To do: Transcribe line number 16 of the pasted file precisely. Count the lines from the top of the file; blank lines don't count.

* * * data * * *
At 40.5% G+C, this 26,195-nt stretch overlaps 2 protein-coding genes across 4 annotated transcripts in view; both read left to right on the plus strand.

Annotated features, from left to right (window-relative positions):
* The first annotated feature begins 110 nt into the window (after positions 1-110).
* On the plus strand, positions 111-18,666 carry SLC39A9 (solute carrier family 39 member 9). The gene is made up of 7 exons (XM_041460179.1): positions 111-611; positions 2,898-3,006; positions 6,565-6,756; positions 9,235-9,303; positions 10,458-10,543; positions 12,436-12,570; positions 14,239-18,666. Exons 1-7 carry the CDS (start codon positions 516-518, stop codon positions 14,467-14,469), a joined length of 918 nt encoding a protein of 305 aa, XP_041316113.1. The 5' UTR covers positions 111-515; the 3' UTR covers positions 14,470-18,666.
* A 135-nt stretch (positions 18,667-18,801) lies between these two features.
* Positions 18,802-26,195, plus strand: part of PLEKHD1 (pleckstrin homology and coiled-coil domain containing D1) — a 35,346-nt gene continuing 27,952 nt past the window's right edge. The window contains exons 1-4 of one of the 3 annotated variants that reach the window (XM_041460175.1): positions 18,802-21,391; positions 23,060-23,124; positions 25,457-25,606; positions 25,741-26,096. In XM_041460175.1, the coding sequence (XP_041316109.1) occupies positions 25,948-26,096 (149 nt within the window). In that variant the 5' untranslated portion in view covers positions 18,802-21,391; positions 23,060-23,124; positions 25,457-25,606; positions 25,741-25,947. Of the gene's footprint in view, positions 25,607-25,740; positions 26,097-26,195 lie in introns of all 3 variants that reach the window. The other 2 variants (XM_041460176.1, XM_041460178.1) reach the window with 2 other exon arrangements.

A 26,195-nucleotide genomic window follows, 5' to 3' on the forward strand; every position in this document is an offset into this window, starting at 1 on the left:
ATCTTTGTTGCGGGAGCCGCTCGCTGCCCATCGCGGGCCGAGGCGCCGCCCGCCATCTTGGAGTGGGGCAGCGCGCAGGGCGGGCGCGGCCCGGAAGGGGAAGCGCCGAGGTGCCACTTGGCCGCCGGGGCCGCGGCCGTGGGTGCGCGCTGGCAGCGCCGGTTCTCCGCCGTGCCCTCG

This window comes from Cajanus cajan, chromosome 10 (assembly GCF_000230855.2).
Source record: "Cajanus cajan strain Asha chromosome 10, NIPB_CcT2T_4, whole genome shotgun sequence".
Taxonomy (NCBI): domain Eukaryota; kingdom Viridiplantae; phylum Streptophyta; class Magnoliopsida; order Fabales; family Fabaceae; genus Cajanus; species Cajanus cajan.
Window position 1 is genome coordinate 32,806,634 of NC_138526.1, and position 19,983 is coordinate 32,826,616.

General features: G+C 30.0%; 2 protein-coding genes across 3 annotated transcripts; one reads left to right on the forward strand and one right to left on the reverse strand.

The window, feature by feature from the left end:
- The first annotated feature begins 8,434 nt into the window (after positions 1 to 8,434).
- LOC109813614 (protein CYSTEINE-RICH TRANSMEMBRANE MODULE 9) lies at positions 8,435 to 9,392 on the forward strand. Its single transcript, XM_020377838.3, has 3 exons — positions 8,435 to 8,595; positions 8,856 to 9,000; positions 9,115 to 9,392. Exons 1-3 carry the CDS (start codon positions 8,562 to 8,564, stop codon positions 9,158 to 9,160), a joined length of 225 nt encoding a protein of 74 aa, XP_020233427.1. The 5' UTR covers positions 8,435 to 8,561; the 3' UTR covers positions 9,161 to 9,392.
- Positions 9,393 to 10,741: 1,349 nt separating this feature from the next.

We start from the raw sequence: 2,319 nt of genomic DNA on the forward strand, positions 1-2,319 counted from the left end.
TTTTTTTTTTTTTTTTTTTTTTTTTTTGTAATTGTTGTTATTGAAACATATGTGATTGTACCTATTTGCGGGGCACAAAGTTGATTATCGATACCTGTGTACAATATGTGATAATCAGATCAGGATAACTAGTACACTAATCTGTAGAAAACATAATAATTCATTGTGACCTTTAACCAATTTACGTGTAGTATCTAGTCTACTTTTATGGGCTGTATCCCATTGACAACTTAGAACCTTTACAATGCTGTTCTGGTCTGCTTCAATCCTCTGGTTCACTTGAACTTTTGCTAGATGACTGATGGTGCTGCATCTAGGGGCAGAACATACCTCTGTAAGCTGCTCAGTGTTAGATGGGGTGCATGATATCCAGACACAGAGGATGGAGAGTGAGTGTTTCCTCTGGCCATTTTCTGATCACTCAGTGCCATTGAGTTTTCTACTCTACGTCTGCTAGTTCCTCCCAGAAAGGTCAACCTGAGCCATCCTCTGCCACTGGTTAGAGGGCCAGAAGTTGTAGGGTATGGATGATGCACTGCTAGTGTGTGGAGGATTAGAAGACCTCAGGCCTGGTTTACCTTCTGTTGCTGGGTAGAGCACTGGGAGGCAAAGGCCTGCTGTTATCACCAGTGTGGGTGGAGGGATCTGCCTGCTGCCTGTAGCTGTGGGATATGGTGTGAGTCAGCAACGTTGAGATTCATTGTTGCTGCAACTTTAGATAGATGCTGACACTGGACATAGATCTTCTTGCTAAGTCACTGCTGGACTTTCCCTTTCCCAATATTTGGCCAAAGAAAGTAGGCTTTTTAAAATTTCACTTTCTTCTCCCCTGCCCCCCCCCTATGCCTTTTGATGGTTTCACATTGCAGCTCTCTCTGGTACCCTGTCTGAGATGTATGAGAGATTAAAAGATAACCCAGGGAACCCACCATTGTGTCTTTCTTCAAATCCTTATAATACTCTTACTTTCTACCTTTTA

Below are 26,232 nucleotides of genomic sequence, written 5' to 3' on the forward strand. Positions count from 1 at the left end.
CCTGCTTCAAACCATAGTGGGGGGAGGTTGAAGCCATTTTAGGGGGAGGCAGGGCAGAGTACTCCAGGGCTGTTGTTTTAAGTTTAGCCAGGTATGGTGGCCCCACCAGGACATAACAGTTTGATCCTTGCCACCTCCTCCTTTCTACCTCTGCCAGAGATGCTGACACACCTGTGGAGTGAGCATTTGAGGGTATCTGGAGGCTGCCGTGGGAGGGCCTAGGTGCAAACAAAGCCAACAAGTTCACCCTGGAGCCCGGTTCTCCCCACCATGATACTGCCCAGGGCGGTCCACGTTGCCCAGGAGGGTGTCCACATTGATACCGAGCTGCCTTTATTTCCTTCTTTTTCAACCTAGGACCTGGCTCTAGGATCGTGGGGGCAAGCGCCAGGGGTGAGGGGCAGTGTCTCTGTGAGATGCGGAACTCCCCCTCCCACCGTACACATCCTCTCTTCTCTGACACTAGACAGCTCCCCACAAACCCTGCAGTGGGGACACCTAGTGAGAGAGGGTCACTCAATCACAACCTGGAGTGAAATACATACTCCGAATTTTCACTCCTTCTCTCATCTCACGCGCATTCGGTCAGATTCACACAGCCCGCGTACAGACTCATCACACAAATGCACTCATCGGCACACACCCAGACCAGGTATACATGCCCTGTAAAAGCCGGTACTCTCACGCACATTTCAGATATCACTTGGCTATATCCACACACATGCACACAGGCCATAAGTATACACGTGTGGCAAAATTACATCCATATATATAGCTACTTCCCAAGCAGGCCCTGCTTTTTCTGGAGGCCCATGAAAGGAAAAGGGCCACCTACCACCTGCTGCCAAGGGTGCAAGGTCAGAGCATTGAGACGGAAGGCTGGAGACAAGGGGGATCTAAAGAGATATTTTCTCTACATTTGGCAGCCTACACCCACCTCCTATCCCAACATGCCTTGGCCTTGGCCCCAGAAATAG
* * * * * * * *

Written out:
- LOC109813614 (protein CYSTEINE-RICH TRANSMEMBRANE MODULE 9) lies at positions 8,435 to 9,392 on the forward strand. Its single transcript, XM_020377838.3, has 3 exons — positions 8,435 to 8,595; positions 8,856 to 9,000; positions 9,115 to 9,392. Exons 1-3 carry the CDS (start codon positions 8,562 to 8,564, stop codon positions 9,158 to 9,160), a joined length of 225 nt encoding a protein of 74 aa, XP_020233427.1. The 5' UTR covers positions 8,435 to 8,561; the 3' UTR covers positions 9,161 to 9,392.